While I was trying to get Sophie to go to sleep, she was fidgety, but not fussy. She wasn't crying, she wasn't upset - she just didn't want to settle down and go to sleep. Our routine is we get our pajamas on after a diaper change, we go upstairs and lounge on Mommy's bed with the lights out and she gets her nighttime bottle, which most nights puts her to sleep. During this time I usually hum, ssshhh or sing to Sophie, which helps her settle down.

Tonight I did all this, but I had other things on my mind - like the dishes downstairs and installing a program on my new laptop, not getting Sophie to sleep. And she just wasn't having this sleep thing, even though she was tired.

After a while, I don't know, maybe half an hour?? I got a bit frustrated, really is it more tired of rocking Sophie and singing out of breath than frustrated, so I put Sophie down in her crib. And she started to cry.

So I went into the computer room next door and played on the piano for a few minutes. And, as I knew she would but was trying to think she wouldn't, she got louder and louder and more and more desperate. So after maybe 4 or 5 minutes, I went back into her room and picked her up. Only the screaming (and I mean screaming at the top of her lungs) continued, even as I held her in my arms and sang to her and tried to calm her down. (I wouldn't have had to calm her down at all if I hadn't done that.)

If possible, the screaming got even louder and I realized I had made a huge mistake by putting Sophie in her crib to soothe herself to sleep. It has NEVER worked in the past, why would it work now? And for some reason, I just couldn't handle it. I had to put back down and I went into our bathroom and cried and cried, feeling like a miserable failure as a parent. After a few minutes of me crying and Sophie still screaming, Mike got up from the computer and went to get Sophie to comfort her and I followed.

When he picked her up, she calmed down, but was still crying. I had followed him in, so his wife and daughter were taking turns sniffing and doing the calming-down-from-a-hard-cry breathing thing. (Poor Mike.)

After Mike holding Sophie and rocking her while I sang many songs trying to get Sophie to go back to sleep, she eventually started to drift off. When Mike put her down though, she started crying again, so I picked her right back up. She was immediately calm, snuggled into my breast and went right to sleep, as though to say "Mommy, it was just you that I needed all along."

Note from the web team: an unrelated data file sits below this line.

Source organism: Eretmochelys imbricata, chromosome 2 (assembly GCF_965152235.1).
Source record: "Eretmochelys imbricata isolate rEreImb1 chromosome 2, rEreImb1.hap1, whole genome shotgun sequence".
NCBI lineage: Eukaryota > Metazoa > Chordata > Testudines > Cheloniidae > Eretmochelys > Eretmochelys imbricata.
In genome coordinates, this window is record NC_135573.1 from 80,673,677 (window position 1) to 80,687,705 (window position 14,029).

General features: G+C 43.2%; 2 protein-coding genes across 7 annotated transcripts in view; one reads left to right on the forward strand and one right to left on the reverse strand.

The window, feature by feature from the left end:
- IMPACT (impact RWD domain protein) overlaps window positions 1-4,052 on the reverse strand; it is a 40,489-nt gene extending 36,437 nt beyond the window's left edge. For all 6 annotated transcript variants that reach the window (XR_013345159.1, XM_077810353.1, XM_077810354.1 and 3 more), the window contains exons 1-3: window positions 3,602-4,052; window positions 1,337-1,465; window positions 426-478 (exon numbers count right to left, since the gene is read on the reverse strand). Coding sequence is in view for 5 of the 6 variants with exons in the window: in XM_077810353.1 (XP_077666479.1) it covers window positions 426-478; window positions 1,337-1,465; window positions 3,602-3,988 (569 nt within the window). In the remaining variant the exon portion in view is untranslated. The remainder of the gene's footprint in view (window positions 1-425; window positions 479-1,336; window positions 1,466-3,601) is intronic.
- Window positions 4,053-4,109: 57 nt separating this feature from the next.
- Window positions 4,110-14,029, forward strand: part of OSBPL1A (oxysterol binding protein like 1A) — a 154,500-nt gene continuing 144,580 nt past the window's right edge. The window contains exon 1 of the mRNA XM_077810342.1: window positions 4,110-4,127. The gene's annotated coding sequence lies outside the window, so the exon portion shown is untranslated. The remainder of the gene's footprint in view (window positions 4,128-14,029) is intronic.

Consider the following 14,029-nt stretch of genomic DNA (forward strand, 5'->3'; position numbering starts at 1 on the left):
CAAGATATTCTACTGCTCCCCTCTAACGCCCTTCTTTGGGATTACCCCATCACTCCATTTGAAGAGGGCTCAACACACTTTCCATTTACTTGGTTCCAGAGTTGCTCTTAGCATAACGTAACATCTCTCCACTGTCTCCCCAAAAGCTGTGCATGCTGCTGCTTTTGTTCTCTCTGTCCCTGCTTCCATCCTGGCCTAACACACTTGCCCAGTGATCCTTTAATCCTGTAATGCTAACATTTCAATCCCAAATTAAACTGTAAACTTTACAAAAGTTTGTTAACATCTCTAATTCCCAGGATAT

During this time, she had also had teething drops, gas drops, tylenol for her foot which has a sore on it, more milk and teething gel, as well as a clean diaper. None of this helped with the crying . ..

And I didn't get the dishes or anything else done . . . (translation: was it worth it - NO.)

After she was asleep, I got my Dr Sears book and started reading about nighttime parenting. This is what he and his wife, an RN, had to say:

" . . . at least in the first six months, this method [harden your heart/Ferber method/allowing baby to soothe themselves to sleep] is unwise; you run the risk of losing your baby's trust, you may become insensitive to your baby's cries, and, in the cases of infants with persistant personalities, it usually doesn't work" ("The Baby Book", p 319). Sophie has a persistant personality.

They ask "How can the hands-off approach do anything but weaken your bond?" (p 319)

"On the surface this [baby self soothing] sounds so convenient and liberating . . . This school of thought ignores a basic principle of infant development: A need that is filled in early infancy goes away; a need that is not filled never completely goes away but recurs later in "diseases of detachment" - aggression, anger, distancing or withdrawal, and discipline problems. . . During the first year, an infants wants and needs are usually one and the same." (p 335). I can certainly see that in today's society where Oppositional Defiance Disorder is becoming more and more common, even in girls. It makes perfect sense that in a society where children sleeping away from parents and being forced into independence early that we have a lot of kids and teenagers who are undisciplined and have some serious aggression and anger problems. (Just a side thought.)

They also talk about seperation anxiety, which I should have realized, is what Sophie has been going through the past fews days. It's developmental, she's the age for it, and according to Dr Sears, "baby's body now tells him he has the capability to move away from mother and father, but his mind says "You need to stay close". The normal daytime clinginess carries over into nighttime closeness . . ." Sophie has definitely been clingly the past few days . . . .that is for sure.